Schafer and her colleagues are finalizing their report, which she anticipates will be released in June, so she couldn’t share all the conclusions. She did say the latest data—“new evidence, new types of studies”—have been “overall reinforcing the findings we saw in 2012.”
The crux of the findings: Exposure to certain herbicides and pesticides at specific periods of development, even in very low doses, contributes to a child’s increased risk of cognitive and physical problems.
Conditions to which studies link agricultural chemicals include birth defects, autism, ADHD, childhood cancers, asthma, obesity, diabetes and early onset of puberty.
“Why we focused in on children is because they’re particularly vulnerable,” Schafer said. “They take more in pound-for-pound than adults do—more air, more water, more food—as they’re growing, and at the same time they don’t have all the biological, physiological defenses developed that adults do.”
Dr. Mark Lundberg, Butte County’s public health officer, shares Schafer and PAN’s concern about ensuring the healthy development of children. He stresses, however, that an all-or-nothing view of pesticides also poses risks.
Take mosquito-borne illnesses, such as the West Nile and Zika viruses. Zika, so far, has not posed a major risk in Butte County. West Nile has. In fact, 2015 was “our most significant year for WNV” with 32 milder (i.e., fever) cases, 24 serious (neuroinvasive) cases and one death.
“When you are talking about these communicable diseases, these are complicated analyses you have to look at: the health benefit versus the health risk,” Lundberg said by phone. “In some places of the country and in some places of the world, they’re using pesticides to try to address a public threat, a public health epidemic.”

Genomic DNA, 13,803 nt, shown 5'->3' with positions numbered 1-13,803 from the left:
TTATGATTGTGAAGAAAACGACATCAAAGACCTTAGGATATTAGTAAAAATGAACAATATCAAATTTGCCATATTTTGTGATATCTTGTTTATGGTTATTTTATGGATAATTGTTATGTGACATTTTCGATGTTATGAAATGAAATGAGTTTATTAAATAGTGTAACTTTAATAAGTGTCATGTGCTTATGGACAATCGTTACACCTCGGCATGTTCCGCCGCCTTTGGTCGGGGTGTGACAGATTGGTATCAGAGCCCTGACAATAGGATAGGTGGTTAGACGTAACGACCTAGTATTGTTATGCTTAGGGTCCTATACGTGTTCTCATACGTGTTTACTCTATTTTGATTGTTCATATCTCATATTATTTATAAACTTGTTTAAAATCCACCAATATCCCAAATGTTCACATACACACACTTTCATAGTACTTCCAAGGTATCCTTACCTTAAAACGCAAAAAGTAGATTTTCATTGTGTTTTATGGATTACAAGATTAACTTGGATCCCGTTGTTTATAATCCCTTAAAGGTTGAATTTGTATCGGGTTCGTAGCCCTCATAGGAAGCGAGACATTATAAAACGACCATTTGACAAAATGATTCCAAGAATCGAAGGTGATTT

Lundberg appreciates efforts to reduce the use of farm chemicals, such as a bill moving forward in the California Legislature (Senate Bill 1247) that would create “agricultural innovation zones” to incentivize change.
“When alternatives can be found, why not encourage that?” he said. “We don’t have a shortage of pesticides in our bodies, do we?”
His overriding perspective is that “the public’s health needs to be the utmost, top priority on policies of pesticide regulation, and if impacts to human health are not offset by the benefit to human health, then those policies need to be looked at to regulate that product.”
Schafer, for her part, hopes to spark informed discussion, akin to those that her children have had. Her reports and the PAN-affiliated website WhatsOnMyFood.org get information to the public.
“It’s trying to make those links between what’s on our plate and what’s happening in the field,” she said. “Pesticides are in the name of the organization, [but] pesticides are sort of a way into a whole bundle of issues around food and farming, and our goal is really to promote and support a thriving, resilient food and farming system that doesn’t put children at risk, rural communities at risk, farm families or farm workers at risk.”